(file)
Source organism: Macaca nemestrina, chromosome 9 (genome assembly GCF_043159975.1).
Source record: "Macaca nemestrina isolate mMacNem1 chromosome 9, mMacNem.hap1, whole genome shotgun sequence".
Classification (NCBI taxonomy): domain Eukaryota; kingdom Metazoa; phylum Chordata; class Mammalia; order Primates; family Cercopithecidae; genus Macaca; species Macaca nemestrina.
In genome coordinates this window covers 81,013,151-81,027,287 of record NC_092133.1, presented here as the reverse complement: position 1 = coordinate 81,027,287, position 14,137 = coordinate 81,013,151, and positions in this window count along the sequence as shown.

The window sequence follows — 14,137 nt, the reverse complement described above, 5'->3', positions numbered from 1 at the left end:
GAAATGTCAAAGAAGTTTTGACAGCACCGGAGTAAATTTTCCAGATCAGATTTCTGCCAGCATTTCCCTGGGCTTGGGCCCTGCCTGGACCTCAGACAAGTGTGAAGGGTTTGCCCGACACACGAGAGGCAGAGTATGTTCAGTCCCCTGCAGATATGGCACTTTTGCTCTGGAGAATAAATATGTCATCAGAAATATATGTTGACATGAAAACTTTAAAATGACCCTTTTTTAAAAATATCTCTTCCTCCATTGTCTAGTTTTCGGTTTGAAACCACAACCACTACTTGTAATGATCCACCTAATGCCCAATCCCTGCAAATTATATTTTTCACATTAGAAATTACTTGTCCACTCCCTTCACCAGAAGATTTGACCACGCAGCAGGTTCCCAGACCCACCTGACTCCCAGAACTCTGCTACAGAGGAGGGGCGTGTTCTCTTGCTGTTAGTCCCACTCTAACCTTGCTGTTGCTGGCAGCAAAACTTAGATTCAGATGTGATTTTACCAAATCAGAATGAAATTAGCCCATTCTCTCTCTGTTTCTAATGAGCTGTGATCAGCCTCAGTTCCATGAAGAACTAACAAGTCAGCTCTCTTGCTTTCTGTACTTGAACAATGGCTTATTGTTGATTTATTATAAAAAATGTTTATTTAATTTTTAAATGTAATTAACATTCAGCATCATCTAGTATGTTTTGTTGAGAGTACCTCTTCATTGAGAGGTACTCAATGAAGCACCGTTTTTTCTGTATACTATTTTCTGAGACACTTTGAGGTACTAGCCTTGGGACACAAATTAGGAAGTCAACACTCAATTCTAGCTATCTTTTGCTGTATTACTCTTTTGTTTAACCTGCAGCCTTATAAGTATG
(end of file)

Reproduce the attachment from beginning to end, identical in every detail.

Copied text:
Source organism: Macaca nemestrina, chromosome 9 (genome assembly GCF_043159975.1).
Source record: "Macaca nemestrina isolate mMacNem1 chromosome 9, mMacNem.hap1, whole genome shotgun sequence".
Classification (NCBI taxonomy): domain Eukaryota; kingdom Metazoa; phylum Chordata; class Mammalia; order Primates; family Cercopithecidae; genus Macaca; species Macaca nemestrina.
In genome coordinates this window covers 81,013,151-81,027,287 of record NC_092133.1, presented here as the reverse complement: position 1 = coordinate 81,027,287, position 14,137 = coordinate 81,013,151, and positions in this window count along the sequence as shown.

The window sequence follows — 14,137 nt, the reverse complement described above, 5'->3', positions numbered from 1 at the left end:
GAAATGTCAAAGAAGTTTTGACAGCACCGGAGTAAATTTTCCAGATCAGATTTCTGCCAGCATTTCCCTGGGCTTGGGCCCTGCCTGGACCTCAGACAAGTGTGAAGGGTTTGCCCGACACACGAGAGGCAGAGTATGTTCAGTCCCCTGCAGATATGGCACTTTTGCTCTGGAGAATAAATATGTCATCAGAAATATATGTTGACATGAAAACTTTAAAATGACCCTTTTTTAAAAATATCTCTTCCTCCATTGTCTAGTTTTCGGTTTGAAACCACAACCACTACTTGTAATGATCCACCTAATGCCCAATCCCTGCAAATTATATTTTTCACATTAGAAATTACTTGTCCACTCCCTTCACCAGAAGATTTGACCACGCAGCAGGTTCCCAGACCCACCTGACTCCCAGAACTCTGCTACAGAGGAGGGGCGTGTTCTCTTGCTGTTAGTCCCACTCTAACCTTGCTGTTGCTGGCAGCAAAACTTAGATTCAGATGTGATTTTACCAAATCAGAATGAAATTAGCCCATTCTCTCTCTGTTTCTAATGAGCTGTGATCAGCCTCAGTTCCATGAAGAACTAACAAGTCAGCTCTCTTGCTTTCTGTACTTGAACAATGGCTTATTGTTGATTTATTATAAAAAATGTTTATTTAATTTTTAAATGTAATTAACATTCAGCATCATCTAGTATGTTTTGTTGAGAGTACCTCTTCATTGAGAGGTACTCAATGAAGCACCGTTTTTTCTGTATACTATTTTCTGAGACACTTTGAGGTACTAGCCTTGGGACACAAATTAGGAAGTCAACACTCAATTCTAGCTATCTTTTGCTGTATTACTCTTTTGTTTAACCTGCAGCCTTATAAGTATG